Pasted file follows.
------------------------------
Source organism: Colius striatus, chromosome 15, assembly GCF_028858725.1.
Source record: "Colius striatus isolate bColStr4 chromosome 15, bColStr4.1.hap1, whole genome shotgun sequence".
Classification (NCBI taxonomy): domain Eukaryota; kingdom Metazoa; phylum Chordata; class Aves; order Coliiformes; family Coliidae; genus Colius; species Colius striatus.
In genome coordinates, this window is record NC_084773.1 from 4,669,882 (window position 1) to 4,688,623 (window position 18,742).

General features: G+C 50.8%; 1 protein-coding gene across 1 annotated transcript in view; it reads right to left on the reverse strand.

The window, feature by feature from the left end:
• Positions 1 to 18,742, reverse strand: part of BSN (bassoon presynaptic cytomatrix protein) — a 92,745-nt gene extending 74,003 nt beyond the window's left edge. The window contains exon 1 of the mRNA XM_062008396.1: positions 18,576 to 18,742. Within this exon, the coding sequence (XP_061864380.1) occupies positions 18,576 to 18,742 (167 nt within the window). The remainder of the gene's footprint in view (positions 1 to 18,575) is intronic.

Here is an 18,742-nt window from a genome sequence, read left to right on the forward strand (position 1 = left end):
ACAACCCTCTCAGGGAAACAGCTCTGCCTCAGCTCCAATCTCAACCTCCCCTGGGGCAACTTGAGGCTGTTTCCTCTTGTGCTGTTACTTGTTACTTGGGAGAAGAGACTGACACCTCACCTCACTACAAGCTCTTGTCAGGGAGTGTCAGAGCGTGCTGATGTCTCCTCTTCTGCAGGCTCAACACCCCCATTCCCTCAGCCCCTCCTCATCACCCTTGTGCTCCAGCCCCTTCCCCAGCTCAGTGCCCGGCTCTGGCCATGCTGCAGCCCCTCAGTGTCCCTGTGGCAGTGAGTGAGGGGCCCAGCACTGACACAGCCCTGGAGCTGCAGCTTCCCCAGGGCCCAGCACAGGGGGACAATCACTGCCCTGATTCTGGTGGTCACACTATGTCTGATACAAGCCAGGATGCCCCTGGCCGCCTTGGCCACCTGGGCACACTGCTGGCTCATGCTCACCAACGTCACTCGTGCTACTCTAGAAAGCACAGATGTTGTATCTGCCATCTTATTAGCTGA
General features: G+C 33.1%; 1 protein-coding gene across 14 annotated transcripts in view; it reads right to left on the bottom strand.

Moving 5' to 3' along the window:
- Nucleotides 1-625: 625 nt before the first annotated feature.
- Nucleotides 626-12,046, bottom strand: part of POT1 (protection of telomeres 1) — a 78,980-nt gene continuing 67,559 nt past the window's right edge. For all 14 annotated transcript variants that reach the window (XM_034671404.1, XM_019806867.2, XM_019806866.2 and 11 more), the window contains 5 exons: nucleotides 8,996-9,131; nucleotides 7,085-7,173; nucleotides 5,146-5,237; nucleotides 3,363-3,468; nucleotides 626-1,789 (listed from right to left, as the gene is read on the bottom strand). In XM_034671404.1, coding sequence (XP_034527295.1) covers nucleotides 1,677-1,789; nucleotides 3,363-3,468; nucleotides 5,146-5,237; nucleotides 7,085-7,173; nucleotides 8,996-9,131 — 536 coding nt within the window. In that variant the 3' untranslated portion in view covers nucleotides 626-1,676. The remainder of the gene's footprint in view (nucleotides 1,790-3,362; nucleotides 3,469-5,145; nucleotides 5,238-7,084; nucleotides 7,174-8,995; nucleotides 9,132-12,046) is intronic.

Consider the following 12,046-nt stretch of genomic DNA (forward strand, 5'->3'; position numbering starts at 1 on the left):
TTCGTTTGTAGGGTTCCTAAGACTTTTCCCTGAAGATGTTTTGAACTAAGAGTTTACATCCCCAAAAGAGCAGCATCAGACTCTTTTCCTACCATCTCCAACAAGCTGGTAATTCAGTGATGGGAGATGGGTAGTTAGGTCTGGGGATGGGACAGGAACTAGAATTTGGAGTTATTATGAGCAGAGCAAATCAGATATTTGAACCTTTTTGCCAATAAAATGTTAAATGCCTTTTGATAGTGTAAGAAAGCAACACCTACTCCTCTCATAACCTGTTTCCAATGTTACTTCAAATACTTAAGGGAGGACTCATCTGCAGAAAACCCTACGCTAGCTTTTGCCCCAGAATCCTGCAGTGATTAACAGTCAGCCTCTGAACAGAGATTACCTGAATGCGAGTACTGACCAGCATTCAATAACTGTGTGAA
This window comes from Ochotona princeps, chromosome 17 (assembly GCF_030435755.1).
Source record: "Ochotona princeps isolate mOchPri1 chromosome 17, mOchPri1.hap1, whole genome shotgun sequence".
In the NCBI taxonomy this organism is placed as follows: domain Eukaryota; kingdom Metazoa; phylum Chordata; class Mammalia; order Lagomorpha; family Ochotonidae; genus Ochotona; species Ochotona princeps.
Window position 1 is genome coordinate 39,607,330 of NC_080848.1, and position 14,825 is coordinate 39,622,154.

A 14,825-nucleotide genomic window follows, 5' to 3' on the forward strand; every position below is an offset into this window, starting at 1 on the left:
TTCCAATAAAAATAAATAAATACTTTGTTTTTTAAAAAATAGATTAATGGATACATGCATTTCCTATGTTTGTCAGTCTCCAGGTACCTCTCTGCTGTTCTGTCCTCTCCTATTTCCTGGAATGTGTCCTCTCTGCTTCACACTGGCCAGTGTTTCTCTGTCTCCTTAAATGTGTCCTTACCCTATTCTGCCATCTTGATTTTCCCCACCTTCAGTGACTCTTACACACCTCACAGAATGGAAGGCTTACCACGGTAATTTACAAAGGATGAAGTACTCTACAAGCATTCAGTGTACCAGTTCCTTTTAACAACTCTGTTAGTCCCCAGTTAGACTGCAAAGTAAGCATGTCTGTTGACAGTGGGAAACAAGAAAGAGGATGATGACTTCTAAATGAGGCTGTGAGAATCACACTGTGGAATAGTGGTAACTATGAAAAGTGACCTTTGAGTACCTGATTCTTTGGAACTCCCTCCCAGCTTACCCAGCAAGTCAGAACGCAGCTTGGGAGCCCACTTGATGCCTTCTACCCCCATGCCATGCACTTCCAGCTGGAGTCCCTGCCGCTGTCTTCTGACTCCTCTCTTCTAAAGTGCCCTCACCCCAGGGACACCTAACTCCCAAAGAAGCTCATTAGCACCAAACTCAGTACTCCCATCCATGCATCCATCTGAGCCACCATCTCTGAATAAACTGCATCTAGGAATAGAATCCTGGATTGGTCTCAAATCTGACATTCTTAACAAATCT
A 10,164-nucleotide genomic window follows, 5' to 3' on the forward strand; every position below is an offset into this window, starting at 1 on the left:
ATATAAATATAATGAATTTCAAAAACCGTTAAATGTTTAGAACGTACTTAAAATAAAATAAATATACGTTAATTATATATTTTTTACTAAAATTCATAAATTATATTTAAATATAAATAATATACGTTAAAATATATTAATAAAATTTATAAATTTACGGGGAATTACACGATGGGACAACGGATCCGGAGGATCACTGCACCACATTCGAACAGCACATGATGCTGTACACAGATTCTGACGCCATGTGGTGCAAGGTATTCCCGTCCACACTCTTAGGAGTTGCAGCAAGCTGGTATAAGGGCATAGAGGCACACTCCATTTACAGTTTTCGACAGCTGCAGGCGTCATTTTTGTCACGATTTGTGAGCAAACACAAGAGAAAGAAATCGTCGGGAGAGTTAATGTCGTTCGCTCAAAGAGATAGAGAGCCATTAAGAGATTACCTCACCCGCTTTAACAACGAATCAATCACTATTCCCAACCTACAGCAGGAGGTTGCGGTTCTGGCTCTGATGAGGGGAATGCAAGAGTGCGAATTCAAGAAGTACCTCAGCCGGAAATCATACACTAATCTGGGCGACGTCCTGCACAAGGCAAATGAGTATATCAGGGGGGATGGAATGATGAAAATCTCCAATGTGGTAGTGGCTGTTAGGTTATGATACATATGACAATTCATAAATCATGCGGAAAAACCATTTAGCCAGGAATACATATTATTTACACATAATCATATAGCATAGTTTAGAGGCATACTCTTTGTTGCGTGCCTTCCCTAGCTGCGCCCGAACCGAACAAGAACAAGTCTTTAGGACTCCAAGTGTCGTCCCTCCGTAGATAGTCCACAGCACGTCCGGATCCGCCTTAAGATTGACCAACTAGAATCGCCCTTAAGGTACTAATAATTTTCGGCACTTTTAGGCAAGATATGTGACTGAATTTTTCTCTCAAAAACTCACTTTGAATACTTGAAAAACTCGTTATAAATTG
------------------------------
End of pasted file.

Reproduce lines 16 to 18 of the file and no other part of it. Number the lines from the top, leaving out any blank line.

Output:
This window comes from Ochotona princeps, chromosome 17 (assembly GCF_030435755.1).
Source record: "Ochotona princeps isolate mOchPri1 chromosome 17, mOchPri1.hap1, whole genome shotgun sequence".
In the NCBI taxonomy this organism is placed as follows: domain Eukaryota; kingdom Metazoa; phylum Chordata; class Mammalia; order Lagomorpha; family Ochotonidae; genus Ochotona; species Ochotona princeps.